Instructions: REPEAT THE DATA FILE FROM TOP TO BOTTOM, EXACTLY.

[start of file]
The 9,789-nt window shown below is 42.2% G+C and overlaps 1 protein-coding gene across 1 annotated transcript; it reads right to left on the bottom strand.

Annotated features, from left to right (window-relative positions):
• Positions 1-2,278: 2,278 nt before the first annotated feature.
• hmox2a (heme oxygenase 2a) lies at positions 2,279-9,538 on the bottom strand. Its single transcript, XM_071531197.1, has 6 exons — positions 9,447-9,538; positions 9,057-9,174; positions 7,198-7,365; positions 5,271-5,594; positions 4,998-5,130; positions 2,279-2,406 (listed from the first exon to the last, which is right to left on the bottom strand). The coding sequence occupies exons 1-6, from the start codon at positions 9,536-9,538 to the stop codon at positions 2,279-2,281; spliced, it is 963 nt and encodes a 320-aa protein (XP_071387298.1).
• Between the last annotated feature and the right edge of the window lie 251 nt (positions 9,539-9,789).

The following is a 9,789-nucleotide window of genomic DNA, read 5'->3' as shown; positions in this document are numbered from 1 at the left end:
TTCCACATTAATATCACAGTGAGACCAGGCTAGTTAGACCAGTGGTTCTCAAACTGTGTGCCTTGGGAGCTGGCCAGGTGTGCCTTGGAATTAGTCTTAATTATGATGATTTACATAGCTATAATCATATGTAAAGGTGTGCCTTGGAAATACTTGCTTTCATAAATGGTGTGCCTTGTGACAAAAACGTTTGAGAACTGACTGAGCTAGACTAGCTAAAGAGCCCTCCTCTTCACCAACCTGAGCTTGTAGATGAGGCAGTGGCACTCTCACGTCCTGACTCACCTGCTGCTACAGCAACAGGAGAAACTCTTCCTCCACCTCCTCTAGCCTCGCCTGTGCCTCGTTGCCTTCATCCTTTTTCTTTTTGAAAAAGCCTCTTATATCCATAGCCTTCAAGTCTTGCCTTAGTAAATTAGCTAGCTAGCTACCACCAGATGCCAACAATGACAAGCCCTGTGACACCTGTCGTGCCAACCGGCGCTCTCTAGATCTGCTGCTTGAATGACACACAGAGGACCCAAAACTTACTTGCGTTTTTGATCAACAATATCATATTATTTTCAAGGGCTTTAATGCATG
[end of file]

The 9,789-nt window shown below is 42.2% G+C and overlaps 1 protein-coding gene across 1 annotated transcript; it reads right to left on the bottom strand.

Annotated features, from left to right (window-relative positions):
• Positions 1-2,278: 2,278 nt before the first annotated feature.
• hmox2a (heme oxygenase 2a) lies at positions 2,279-9,538 on the bottom strand. Its single transcript, XM_071531197.1, has 6 exons — positions 9,447-9,538; positions 9,057-9,174; positions 7,198-7,365; positions 5,271-5,594; positions 4,998-5,130; positions 2,279-2,406 (listed from the first exon to the last, which is right to left on the bottom strand). The coding sequence occupies exons 1-6, from the start codon at positions 9,536-9,538 to the stop codon at positions 2,279-2,281; spliced, it is 963 nt and encodes a 320-aa protein (XP_071387298.1).
• Between the last annotated feature and the right edge of the window lie 251 nt (positions 9,539-9,789).

The following is a 9,789-nucleotide window of genomic DNA, read 5'->3' as shown; positions in this document are numbered from 1 at the left end:
TTCCACATTAATATCACAGTGAGACCAGGCTAGTTAGACCAGTGGTTCTCAAACTGTGTGCCTTGGGAGCTGGCCAGGTGTGCCTTGGAATTAGTCTTAATTATGATGATTTACATAGCTATAATCATATGTAAAGGTGTGCCTTGGAAATACTTGCTTTCATAAATGGTGTGCCTTGTGACAAAAACGTTTGAGAACTGACTGAGCTAGACTAGCTAAAGAGCCCTCCTCTTCACCAACCTGAGCTTGTAGATGAGGCAGTGGCACTCTCACGTCCTGACTCACCTGCTGCTACAGCAACAGGAGAAACTCTTCCTCCACCTCCTCTAGCCTCGCCTGTGCCTCGTTGCCTTCATCCTTTTTCTTTTTGAAAAAGCCTCTTATATCCATAGCCTTCAAGTCTTGCCTTAGTAAATTAGCTAGCTAGCTACCACCAGATGCCAACAATGACAAGCCCTGTGACACCTGTCGTGCCAACCGGCGCTCTCTAGATCTGCTGCTTGAATGACACACAGAGGACCCAAAACTTACTTGCGTTTTTGATCAACAATATCATATTATTTTCAAGGGCTTTAATGCATG